The Disciplines & Technologies Project is devoted to exploring the relations between technologies and disciplines, both historically and in their current state.
By a discipline we mean a set of practices through which a body of knowledge is constructed, maintained, and disseminated. A discipline can therefore be reduced neither to a subject matter, nor to a method, nor to an institutional framework. Otherwise, we would not be able to talk about disciplines’ changing in ways that departments fail to capture. One of our goals is to understand how the map of the disciplines is changing, with a view to understanding forces that will shape the future of the university.
By a technology we mean, broadly, a device, machine, or mechanism — which may be virtual — that human societies develop and use instrumentally to accomplish a desired end. Generally, technologies have histories: they arise, change, and are left behind. Technologies typically entail the existence of particular communities — often disciplines — possessed of specific knowledge and distinct skills with which to deploy them. Yet technologies fall out of use or tunnel through the walls dividing disciplines. What happens when they do is a central topic of this project.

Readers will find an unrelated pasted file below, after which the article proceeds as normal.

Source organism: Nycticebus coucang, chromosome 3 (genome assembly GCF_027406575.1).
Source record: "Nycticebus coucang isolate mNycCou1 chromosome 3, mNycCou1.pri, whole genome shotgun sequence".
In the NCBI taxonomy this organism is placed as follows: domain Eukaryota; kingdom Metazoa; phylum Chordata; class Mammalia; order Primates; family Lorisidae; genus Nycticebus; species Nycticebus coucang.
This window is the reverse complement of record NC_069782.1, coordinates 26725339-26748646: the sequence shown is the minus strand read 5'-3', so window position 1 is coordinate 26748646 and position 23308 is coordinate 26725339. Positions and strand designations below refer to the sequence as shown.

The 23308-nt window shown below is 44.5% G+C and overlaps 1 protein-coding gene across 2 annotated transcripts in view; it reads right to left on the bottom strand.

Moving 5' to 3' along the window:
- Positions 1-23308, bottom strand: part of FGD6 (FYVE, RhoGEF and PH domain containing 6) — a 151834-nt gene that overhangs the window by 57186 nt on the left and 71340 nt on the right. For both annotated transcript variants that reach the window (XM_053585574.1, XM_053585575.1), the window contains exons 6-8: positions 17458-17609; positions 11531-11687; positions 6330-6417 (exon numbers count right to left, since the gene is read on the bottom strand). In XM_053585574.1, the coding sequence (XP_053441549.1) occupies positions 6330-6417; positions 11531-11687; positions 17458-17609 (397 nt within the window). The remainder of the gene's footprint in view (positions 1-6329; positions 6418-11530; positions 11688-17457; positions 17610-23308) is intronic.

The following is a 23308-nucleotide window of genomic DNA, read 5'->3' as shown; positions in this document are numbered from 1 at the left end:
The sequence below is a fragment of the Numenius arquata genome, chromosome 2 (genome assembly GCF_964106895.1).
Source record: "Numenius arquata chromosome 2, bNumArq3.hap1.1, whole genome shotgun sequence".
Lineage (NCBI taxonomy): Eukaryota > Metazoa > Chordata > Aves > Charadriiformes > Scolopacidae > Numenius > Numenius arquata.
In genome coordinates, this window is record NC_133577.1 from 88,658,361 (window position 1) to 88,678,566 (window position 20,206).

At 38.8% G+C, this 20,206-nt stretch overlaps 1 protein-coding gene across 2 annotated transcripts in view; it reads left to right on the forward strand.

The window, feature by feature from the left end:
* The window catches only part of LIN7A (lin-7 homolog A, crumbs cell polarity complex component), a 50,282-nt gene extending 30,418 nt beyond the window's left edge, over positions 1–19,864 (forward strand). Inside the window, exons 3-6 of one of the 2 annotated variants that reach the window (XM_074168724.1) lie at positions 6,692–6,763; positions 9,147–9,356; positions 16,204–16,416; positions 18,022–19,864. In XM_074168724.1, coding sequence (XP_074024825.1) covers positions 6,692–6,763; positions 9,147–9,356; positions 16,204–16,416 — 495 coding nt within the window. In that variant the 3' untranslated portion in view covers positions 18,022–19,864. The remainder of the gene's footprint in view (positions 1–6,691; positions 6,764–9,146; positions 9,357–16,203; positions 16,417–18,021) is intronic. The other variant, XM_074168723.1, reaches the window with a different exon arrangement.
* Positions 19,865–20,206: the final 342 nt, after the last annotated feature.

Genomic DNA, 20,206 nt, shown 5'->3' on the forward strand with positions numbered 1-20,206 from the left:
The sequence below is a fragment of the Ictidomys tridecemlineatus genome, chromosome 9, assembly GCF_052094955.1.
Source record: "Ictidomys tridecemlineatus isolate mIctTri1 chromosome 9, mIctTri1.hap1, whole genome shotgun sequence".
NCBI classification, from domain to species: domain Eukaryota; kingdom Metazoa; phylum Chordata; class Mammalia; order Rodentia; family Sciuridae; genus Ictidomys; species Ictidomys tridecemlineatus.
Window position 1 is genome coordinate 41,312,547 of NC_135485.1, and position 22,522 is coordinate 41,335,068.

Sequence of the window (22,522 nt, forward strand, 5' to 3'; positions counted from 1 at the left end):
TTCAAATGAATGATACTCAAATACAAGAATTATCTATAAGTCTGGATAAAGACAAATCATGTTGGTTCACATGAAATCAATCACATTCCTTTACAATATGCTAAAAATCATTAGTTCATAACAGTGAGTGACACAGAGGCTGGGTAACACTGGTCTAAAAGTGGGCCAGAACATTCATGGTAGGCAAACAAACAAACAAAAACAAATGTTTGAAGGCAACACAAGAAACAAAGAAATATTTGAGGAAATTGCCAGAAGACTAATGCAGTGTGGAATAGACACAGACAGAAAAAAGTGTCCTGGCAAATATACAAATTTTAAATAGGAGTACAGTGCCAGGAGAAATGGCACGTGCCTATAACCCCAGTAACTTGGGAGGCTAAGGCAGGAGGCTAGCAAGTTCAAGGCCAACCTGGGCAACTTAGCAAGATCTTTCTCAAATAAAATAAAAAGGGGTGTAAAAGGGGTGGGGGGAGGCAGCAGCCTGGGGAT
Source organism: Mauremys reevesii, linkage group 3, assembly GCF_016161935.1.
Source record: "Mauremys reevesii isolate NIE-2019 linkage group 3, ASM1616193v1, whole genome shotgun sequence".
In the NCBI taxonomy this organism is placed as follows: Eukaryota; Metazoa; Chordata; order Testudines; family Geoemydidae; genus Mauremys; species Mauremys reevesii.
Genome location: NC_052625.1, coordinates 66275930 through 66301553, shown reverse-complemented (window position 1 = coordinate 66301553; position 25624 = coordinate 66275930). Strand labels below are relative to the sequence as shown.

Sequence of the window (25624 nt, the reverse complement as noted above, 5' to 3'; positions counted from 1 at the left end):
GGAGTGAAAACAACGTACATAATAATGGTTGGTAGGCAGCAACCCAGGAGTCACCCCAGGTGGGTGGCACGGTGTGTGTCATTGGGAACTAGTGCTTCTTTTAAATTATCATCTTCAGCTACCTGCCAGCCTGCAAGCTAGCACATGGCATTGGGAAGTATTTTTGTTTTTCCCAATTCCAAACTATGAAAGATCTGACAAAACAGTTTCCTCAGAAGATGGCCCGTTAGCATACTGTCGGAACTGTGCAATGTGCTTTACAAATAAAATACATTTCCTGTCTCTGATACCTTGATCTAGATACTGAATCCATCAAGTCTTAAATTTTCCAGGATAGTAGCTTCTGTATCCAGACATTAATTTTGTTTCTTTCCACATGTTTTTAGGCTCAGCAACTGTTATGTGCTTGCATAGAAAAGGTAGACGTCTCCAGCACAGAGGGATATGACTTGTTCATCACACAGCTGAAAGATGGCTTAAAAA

In this first phase of the project, we pursue this project on four fronts: in-depth research studies, a historical map of the disciplines, a digital museum, and a conference to be held in Spring 2015. Two pilot studies of particular episodes of disciplinary and technological interaction are being executed by our postdoctoral scholars. These studies are intended to enable us to define and refine our questions, vocabularies, and approaches for grappling with the relation between technology and discipline in depth. At the same time, we are undertaking a preliminary portrayal of how the disciplinary landscape in academia has changed since the advent of the major US research universities in the late nineteenth century, showing how those changes intersected with technological developments. This will provide a broad, empirical starting point for further investigations.
Our overall aim is to combine both ‘vertical’ and ‘horizontal’ perspectives — the high-level survey of the topic’s contours and the two ‘probes’ revealing the deep structure behind those contours — to produce initial insight and a coordinate scheme from which to design further exploration.
The Disciplines & Technologies Project is sponsored by the Andrew W. Mellon Foundation.